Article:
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Last Updated:[07-09-2012 02:10:15 EDT] Zoom in Zoom out Back to Tradenews

ECB holds key interest rate at record low of 0.75%, euro rises

tradenews FRANKFURT (Germany): The European Central Bank leaves its benchmark interest rate unchanged at 0.75 percent, holding off on further stimulus for the slowing eurozone economy.

Markets and analysts are focused instead on bank President Mario Draghi's news conference later on Thursday, where he is expected to give further details about the bank's efforts to lower borrowing costs for heavily indebted governments.

The bank has said it is willing to buy up the government bonds of struggling countries such as Spain and Italy, this would lower their borrowing costs. But the ECB expects them to first ask for help from the eurozone bailout fund. Markets want to know other key details, such as how big the purchases could be, and what kind of conditions would come attached to the help.

The euro rose on Thursday after the European Central Bank left interest rates unchanged, but gains looked fragile on concerns the bank's plan to stem the debt crisis, set to be announced later in the day, may fall short of expectations.

The single currency rose to $1.2652, its highest since early July, from around $1.2615. Some in the market had been bracing for an interest rate cut by the ECB to support flagging growth in the euro zone.

"This is the conventional reaction since there were people who were expecting a rate cut," said Daragh Maher, strategist at HSBC. "No rate cut means a higher currency and a few stops got cleared at $1.2640. But the market is really waiting for what Draghi has to say."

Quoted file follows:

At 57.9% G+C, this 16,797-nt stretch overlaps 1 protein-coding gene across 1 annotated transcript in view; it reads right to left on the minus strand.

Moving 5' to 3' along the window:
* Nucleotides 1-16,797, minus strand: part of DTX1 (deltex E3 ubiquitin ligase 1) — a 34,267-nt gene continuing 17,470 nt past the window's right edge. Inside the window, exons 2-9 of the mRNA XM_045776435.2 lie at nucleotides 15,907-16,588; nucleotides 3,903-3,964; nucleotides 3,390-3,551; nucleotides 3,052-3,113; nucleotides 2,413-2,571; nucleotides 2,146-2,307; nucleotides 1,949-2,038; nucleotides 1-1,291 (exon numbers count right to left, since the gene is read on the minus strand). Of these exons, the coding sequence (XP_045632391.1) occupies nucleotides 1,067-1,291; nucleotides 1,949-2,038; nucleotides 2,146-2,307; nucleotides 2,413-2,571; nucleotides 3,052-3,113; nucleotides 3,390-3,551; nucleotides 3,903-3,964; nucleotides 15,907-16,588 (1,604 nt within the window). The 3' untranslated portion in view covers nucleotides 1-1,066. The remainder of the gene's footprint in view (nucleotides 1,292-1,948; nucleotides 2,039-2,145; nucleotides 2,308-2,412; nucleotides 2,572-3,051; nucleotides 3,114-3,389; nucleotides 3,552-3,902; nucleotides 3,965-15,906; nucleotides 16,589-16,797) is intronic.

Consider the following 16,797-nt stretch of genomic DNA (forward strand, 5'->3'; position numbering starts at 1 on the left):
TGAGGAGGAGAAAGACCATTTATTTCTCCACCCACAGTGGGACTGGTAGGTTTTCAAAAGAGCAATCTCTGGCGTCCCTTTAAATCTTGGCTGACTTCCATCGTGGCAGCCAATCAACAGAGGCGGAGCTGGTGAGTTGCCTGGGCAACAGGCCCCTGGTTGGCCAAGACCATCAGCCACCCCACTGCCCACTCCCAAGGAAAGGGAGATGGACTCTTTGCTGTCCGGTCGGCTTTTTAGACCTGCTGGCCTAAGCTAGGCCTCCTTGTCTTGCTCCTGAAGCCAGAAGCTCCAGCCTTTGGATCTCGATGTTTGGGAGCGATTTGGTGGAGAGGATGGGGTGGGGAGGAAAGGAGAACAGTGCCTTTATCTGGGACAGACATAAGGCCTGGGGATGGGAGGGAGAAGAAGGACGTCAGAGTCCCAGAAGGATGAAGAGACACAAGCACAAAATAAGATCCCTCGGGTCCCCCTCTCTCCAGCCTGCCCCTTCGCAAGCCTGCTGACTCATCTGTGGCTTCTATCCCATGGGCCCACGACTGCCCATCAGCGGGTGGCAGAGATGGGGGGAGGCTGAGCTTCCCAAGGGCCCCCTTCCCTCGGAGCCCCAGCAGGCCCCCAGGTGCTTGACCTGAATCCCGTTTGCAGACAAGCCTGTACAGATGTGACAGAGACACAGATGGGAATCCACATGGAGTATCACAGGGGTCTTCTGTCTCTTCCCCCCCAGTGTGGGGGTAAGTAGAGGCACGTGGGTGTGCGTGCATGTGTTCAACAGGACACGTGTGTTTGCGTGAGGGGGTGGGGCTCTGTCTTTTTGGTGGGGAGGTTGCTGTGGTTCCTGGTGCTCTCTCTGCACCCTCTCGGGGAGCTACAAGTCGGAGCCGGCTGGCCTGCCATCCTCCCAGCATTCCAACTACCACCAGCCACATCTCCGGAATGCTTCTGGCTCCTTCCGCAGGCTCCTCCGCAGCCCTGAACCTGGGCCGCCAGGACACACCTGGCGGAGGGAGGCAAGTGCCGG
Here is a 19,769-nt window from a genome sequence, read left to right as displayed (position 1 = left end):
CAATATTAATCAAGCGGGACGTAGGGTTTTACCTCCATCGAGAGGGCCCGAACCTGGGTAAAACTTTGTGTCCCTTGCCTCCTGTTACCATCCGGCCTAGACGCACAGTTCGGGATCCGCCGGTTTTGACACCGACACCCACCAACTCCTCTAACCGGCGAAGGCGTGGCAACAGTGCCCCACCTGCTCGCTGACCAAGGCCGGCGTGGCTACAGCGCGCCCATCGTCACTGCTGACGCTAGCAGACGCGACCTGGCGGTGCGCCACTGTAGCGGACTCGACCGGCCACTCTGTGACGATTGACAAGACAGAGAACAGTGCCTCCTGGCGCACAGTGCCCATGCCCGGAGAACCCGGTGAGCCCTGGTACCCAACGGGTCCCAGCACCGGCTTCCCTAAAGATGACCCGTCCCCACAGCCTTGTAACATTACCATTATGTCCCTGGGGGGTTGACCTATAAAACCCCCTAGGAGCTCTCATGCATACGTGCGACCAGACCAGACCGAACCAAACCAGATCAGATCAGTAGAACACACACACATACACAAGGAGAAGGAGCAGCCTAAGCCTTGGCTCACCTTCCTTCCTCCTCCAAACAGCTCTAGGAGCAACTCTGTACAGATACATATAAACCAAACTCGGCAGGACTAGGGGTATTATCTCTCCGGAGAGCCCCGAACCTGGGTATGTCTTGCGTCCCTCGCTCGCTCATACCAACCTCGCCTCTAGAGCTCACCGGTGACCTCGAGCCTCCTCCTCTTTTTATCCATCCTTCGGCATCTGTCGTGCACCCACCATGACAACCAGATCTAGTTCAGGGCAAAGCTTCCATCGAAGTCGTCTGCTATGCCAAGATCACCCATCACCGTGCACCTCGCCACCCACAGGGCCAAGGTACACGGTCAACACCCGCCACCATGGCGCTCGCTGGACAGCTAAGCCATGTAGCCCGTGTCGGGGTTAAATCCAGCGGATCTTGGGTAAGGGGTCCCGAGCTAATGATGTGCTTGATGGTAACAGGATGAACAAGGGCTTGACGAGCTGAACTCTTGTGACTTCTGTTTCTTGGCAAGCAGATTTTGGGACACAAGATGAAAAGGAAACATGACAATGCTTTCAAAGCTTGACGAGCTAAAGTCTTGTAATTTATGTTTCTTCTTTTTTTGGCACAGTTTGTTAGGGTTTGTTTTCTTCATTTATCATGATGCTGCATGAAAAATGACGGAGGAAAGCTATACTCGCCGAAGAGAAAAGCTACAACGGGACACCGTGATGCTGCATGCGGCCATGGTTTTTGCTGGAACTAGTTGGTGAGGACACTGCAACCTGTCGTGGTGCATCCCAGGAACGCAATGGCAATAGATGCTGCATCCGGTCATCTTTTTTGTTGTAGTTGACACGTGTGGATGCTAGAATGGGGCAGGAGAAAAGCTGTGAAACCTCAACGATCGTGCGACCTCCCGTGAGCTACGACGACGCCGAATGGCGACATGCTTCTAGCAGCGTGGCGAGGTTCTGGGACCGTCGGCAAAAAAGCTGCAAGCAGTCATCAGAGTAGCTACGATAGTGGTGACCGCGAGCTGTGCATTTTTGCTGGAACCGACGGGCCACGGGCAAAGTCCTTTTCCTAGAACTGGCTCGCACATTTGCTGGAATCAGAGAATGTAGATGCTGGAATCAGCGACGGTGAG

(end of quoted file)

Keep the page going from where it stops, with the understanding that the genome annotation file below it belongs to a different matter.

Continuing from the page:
The euro rallied on Wednesday after a string of leaks from euro zone officials made markets more confident that the ECB President Mario Draghi will back up his pledge to do "whatever it takes" to save the euro.

Two central bank sources told Reuters on Wednesday Draghi would give no details of planned amounts or explicit targets for spreads or interest rates.

Most market players saw limited gains for the euro even if the ECB gave more details than expected. The single currency has risen from a two-year low of $1.2042 struck in late July on speculation Draghi will unveil a new bond-buying programme to curb high Spanish and Italian borrowing costs.

But with expectations running high, many market players warned there was scope for profit taking and disappointment, given Draghi may be unable to disclose specifics of the plan.

"I think Draghi will disappoint in the respect he will not give us a fully-fledged list of details which would allow us to asses the risks or the chances of his programme," said Ulrich Leuchtmann, head of FX research at Commerzbank. "But I don't think we will see a collapse in the euro or a collapse in the Spanish bond market because we are only missing details."

Leuchtmann said if Draghi's news conference at 1230 GMT did fall short of expectations the euro could test the previous day's low of around $1.2501 before finding support.

Source : Economic Times

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